Do you think the gospel genre is disadvantaged in some ways as compared to others?
Yes, very much so. One of that is in terms of awards. When you go to a music awards show, they classify the music and say gospel awards. If you check in other climes where music is a big business as well, there is nothing like gospel music awards. For instance, if you go to the BET, music awards are just music awards. Gospel music is a genre of music. So I think the way we do it here in Nigeria is not so proper. Having said that, those of us who are gospel ministers in Christ Embassy have a unique platform where the man of God Pastor Chris Oyakilome has availed us to get the recognition and respect we deserve. You can imagine winning the song of the year with $10,000 attached to it, you certainly wanna sing more; best artiste of the year and you go home with $50,000, best worship song of the year wins $100,000, best producer $50,000. And there are people who win twice or in two different categories. So why won’t you want to keep singing for God? That is why those of us in that ministry don’t really bother with the trend out there because we don’t feel it and cannot complain.
Were you then motivated by money to sing?
No No, No! It wasn’t just the money, it’s a promise I made to God and God fulfilled His own part so I also had to fulfill mine. The money is more or less like a bonus.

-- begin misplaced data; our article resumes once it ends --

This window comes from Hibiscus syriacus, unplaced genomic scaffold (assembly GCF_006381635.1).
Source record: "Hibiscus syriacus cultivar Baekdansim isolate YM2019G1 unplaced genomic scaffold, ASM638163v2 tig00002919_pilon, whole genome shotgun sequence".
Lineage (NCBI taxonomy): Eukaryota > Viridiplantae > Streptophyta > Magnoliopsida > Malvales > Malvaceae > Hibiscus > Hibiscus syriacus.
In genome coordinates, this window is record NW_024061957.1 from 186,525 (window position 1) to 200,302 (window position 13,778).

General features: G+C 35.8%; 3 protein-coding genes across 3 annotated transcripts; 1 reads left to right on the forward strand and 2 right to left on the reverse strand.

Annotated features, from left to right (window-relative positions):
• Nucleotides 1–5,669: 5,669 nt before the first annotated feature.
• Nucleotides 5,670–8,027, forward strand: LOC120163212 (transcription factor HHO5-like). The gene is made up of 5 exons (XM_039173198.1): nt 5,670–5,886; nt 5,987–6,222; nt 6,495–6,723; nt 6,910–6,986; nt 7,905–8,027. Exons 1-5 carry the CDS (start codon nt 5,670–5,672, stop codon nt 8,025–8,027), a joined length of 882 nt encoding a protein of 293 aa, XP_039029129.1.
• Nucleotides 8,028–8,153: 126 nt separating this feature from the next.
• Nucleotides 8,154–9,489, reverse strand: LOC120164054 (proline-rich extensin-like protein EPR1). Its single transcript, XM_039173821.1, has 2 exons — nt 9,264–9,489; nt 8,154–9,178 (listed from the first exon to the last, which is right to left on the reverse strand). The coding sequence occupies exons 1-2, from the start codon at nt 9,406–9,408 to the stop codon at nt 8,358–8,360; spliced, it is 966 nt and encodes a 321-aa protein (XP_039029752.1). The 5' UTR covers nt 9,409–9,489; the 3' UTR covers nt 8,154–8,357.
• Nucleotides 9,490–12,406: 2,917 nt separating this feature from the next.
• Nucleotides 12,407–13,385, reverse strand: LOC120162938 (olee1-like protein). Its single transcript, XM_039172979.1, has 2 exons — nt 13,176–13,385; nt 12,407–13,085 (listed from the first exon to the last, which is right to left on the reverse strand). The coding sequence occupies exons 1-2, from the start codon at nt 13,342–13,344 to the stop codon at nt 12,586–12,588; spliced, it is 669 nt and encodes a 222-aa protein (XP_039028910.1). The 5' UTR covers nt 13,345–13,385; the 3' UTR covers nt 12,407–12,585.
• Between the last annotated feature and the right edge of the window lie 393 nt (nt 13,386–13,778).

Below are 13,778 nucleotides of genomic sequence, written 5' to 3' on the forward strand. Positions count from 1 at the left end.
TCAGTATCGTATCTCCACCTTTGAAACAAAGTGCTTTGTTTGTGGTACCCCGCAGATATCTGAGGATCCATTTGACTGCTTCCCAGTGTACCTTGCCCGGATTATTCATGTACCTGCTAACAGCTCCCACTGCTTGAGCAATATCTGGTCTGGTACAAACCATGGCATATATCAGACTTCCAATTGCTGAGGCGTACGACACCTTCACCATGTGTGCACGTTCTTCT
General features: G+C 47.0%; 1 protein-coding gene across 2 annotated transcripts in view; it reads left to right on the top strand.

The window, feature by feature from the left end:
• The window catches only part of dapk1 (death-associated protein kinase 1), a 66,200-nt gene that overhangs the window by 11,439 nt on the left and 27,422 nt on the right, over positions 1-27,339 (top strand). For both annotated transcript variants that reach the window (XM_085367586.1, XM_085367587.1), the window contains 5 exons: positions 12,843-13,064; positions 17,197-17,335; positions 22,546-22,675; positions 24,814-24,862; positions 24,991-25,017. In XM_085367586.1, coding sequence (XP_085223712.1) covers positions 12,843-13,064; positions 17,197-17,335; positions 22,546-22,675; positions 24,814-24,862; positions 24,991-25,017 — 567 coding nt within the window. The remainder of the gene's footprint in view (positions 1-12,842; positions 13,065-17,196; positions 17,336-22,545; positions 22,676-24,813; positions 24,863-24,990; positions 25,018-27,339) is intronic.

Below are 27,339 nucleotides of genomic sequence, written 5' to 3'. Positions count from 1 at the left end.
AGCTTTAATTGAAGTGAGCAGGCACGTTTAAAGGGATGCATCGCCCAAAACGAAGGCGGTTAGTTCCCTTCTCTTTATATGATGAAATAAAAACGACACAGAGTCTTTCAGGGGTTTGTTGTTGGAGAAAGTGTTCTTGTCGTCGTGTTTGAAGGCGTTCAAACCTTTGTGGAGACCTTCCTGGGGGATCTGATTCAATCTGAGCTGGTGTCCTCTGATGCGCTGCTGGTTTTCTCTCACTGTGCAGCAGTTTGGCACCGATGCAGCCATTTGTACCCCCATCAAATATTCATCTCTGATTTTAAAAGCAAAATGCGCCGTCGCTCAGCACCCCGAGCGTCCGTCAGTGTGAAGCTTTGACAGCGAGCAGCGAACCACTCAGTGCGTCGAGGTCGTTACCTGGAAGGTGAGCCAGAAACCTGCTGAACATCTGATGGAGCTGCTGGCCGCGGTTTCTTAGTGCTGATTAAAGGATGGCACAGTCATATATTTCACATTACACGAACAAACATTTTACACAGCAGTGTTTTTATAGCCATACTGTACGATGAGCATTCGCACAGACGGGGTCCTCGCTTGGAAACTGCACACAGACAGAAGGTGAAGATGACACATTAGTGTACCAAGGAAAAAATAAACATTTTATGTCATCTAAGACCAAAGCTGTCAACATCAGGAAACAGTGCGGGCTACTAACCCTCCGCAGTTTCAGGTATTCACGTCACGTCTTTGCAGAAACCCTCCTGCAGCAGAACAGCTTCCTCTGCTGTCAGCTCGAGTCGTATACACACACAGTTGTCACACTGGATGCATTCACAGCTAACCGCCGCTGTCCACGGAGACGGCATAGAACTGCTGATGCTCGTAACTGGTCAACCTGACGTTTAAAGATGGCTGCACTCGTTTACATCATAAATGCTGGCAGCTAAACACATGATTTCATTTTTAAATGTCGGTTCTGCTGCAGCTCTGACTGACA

When I left secular music things became very tough with me. My record label dropped me. My manager who had invested so much in me left me and traveled to South Africa because he is a Muslim and didn’t know how to accommodate my newfound status with Christ with what he was used to doing. The pastor I had then encouraged me to go into gospel music since music was already a familiar terrain to me. And I didn’t know Jack about gospel music. With the help of the Holy Spirit and the help of our man of God, Pastor Chris, who has been feeding us with the word of God, I learned. I also listened to some of our ministers like Frank Edwards and I realized that all they were actually doing was singing the messages of Pastor Chris. So with that knowledge, I started composing gospel music.
Have you at any point been tempted to go back to secular music?
Yes, I had, in 2015. When I left secular music in 2011 it was pretty tough. In 2013 I started going for boxing and it just seemed things were getting worse. In 2015, I resolved that if I didn’t have the opportunity to sing on the platform of Pastor Chris, being the platform we all look forward to in the ministry, just like a music minister in Redeemed Church looks forward to sing before Baba Adeboye, then I was going to quit and go back. I also at the time had the opportunity to travel to Cuba to further my boxing career. I just wanted to be successful in anything apart from stealing or robbing which I couldn’t do anyway. I was actually very good at boxing.
As God would have it, sometime in 2015, I got a call from Sinach, telling me they wanted me to open up the International Music Concert (IMC). That was how the opportunity came. Thereafter I called my boxing coach and told him that I would not be traveling to Cuba again. From then my music career took off for good. In 2016 Pastor Chris gave me another opportunity to travel out of the country and in 2017, with his help, I did the song Igara and shot the video in South Africa. So I know God never wanted me to go back.